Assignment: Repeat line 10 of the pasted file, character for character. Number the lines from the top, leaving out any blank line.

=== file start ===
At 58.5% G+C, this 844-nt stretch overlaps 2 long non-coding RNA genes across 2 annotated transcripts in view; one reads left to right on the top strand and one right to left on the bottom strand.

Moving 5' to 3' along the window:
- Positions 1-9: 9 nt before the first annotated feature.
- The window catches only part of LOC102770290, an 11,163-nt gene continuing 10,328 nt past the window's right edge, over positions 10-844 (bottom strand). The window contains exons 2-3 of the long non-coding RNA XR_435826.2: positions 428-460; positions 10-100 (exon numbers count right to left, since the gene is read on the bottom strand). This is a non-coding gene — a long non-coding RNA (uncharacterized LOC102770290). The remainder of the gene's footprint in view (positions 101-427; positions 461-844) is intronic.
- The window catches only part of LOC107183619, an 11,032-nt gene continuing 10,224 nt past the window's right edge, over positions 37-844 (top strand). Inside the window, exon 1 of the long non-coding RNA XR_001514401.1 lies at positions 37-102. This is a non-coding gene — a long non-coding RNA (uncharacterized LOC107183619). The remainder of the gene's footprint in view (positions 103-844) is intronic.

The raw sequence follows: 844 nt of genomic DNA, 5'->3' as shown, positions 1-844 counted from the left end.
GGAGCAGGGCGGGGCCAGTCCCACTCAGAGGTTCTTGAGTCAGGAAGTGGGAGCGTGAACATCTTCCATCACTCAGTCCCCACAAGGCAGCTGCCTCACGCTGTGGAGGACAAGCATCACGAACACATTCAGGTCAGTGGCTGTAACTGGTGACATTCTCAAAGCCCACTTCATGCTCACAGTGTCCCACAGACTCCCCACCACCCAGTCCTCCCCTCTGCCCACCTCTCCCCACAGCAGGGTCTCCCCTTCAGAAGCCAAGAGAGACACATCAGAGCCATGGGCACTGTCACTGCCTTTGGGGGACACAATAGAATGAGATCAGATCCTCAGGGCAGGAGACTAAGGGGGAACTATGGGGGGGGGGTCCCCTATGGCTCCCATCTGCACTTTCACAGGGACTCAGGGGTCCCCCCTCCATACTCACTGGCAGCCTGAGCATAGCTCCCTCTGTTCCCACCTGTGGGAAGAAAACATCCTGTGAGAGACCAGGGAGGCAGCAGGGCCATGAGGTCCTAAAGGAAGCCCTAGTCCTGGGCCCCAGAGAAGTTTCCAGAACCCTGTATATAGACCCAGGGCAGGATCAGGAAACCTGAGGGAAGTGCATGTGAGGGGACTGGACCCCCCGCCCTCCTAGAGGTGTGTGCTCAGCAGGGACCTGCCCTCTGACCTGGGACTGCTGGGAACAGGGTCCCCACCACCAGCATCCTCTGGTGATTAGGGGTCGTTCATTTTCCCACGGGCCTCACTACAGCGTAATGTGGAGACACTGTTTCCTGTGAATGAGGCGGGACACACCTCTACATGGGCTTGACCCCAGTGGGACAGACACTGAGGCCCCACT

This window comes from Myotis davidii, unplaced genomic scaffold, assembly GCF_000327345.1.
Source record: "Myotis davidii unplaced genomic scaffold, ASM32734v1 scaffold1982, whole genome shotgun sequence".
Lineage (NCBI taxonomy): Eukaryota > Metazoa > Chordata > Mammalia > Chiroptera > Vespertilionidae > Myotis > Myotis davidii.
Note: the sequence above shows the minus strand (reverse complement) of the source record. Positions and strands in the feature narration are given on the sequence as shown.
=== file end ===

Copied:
Lineage (NCBI taxonomy): Eukaryota > Metazoa > Chordata > Mammalia > Chiroptera > Vespertilionidae > Myotis > Myotis davidii.